Media Separators


December 29, 2003, 09:30 PM
So now that I have a vibratory cleaner, I guess I should get a separator too, since picking out my brass from the bowl was a bit time consuming. :rolleyes:

So how many of you have just a sifter tray and a bucket? Or did you spend that extra $20 to get a rotary type one? Which ones are bad? There are some not too positive reviews of the Frankford Arsenal one on the Midway USA site... so I am looking at the RCBS or Dillon one. Or is the tray good enough?

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Paul "Fitz" Jones
December 29, 2003, 10:10 PM
I pour my brass into an 18 inch diameter rimmed commercial metal processors 3/8ths inch welded mesh screen that will never wear out and pick out every brass to inspect them individually before going into my hand operated Star reloaders since I have sold my high volume automated commercial equipment.

Paul Jones

December 29, 2003, 10:30 PM
WKW ...... you could well have missed this thread of mine from not too long ago ..... do take a peek. It may well add quite a bit. :)

I now have a dedicated separator .... and it is well worth having IMO . I think I put a pic in that other thread.

Dave R
December 29, 2003, 10:58 PM
I just use a colander. You know--a spaghetti strainer. Flip & stir the brass and it gets the media out very nicely.

Zak Smith
December 29, 2003, 11:27 PM
I have the large Dillon tumbler which will hold around 1000 9x19 cases. A media separator is essential. It separates them in a minute or so.

The only problem I have with it is that media gets caught up in the hinge mechanism and requires a little care to keep clear.


December 30, 2003, 03:27 PM
Off to go get a Dillon Media Seperator... only $36 and no shipping since it is already at the store! Since I didn't pay for the cleaner, I guess I can splurge a little bit. :D

P95Carry: I think I kind of remember seeing that post a while ago! Thanks for reminding me of that list of what people do.

Knowing my luck, anything I would make that was cheap would fall apart and I would spend 10x the time cleaning up anyways.

December 30, 2003, 05:11 PM
perhaps you already know, but in case you don't...primers have a very high lead content, so either use a fan or use outdoors

I used to use a collander. Using a regular separator is WAY faster, easier, and gets the media out of the primer pockets better

December 30, 2003, 05:58 PM
I use one of those painter masks from the hardware store. Filters out all the crud from the media powder and lead particles.

December 30, 2003, 07:11 PM
redneck2: Thanks for the warning, I know. I am doing it near the side door with it open. I should get some masks later just in case.

That sure was easy though. Pour, turn, done!

December 31, 2003, 12:34 AM
Still using a mesh net bag over a 5 galllon plastic bucket.

Over the bucket, pour the media/brass combo in the the net bag & shake a minute till the media's in the bucket.

Everybody's got a bucket & the net bag cost 50 cents.

I'm sure the designed sifters are "better," but never could see the expenditure.

December 31, 2003, 10:35 AM
I went to the local hardware and got a 3' square piece of 1/4" wire mesh.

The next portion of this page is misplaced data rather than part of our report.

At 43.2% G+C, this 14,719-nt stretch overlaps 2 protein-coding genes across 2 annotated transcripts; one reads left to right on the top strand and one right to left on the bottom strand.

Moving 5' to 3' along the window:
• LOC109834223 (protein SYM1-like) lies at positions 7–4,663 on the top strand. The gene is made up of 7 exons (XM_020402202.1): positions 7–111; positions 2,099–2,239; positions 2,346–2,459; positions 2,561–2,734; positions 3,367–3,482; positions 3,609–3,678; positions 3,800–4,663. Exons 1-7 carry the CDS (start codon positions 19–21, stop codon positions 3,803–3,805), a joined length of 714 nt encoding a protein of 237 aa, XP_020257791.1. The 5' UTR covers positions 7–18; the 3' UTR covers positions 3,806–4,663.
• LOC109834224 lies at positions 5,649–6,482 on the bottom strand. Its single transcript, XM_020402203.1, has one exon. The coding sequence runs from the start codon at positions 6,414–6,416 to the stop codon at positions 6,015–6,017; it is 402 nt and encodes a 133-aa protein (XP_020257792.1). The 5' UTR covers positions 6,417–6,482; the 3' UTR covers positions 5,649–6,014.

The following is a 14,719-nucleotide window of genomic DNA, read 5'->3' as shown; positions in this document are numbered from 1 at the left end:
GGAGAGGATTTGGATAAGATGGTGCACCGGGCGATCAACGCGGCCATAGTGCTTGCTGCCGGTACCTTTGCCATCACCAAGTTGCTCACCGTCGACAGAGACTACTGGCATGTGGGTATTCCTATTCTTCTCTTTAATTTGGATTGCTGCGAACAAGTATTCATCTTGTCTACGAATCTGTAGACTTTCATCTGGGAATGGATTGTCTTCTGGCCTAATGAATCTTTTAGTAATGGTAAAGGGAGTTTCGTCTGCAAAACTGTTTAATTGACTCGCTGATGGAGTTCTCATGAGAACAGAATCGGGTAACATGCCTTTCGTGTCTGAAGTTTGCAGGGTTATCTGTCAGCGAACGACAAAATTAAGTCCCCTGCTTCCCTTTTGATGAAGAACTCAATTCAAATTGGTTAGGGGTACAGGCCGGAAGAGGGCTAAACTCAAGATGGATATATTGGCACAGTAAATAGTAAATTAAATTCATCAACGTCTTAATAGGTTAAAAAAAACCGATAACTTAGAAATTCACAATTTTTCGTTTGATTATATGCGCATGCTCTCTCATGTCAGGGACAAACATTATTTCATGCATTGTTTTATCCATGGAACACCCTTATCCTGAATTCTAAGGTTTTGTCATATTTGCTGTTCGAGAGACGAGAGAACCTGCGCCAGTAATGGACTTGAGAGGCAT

Doing some quick figuring I formed it into a cone shaped basket (measuring about 2 feet across the top and about 1 1/2 foot long) and wired the seam together.

I put it in a plastic bucket, put the cases in and periodically stir with an old plastic cooking spoon. I take the cases out side and shake it well, for good measure. Done.

Cost= Maybe, maybe a buck fifty cents.

December 31, 2003, 11:34 AM
Everybody's got a bucket & the net bag cost 50 cents.

I don't have a bucket. :rolleyes: At least not before I got the bucket that came with the sifter! :D

December 31, 2003, 12:48 PM
I used to use a kitchen colander and one of those plastic ice cream buckets, 2 or 3 gallon like they have at Baskin Robbins.
Then I got the best deal I ever made on eBay; paid $7 for a Midway strainer - no agitator, just the colander like basket. When it came in the mail there was $4 enclosed in the package, the seller said he couldn't see actually charging someone for something like that so he refunded everything but the shipping costs! Guess he never looked at a Midway catalog and saw they sell for $15 or so.
When I started using it I had to switch to a five gallon plastic bucket. To remove all the media I use both hands to stir and flip the cases. Bottle neck rifle cases usually need to be dumped one at a time.

January 2, 2004, 07:22 PM
I use a spaghetti strainer. It forces me to hand inspect every casing. Not much of a problem with .45 ACP but .38 SPL inspections removes considerable split cases.

I have a fettish. I want my brass in good shape.

January 8, 2004, 07:16 AM
Waitone, that's not only a fetish (as you put it, lol). Brass inspection and discarding bad cases is good, good common sense. And, .38SPL seems to be one case that likes to neck split.

In the scheme of things with most brass being relatively cheap or free (range pick-ups, etc.) it just doesn't make sense in taking chances with bad cases. Life and health is worth much more than cutting corners.

BTW, my brass inspector is my wife. And if you think us men can be picky, women are sticklers for least mine is.

If she says a batch has been picked over I don't even second guess her, lol.

January 9, 2004, 10:00 AM
I usually use one of the old green Tupperware colanders.

Also the mesh bags that oranges and grapefruits come in work well too.

January 10, 2004, 11:56 PM
I have one of the Midway seperators. It works great. The crank handle doesn't stay on very well, but you don't need it.

January 11, 2004, 12:43 AM
I cut the bottom out of a plastic bucket, pop riveted & epoxied in a hardware cloth bottom. It sits in a larger bucket, pour in & agitate...:D


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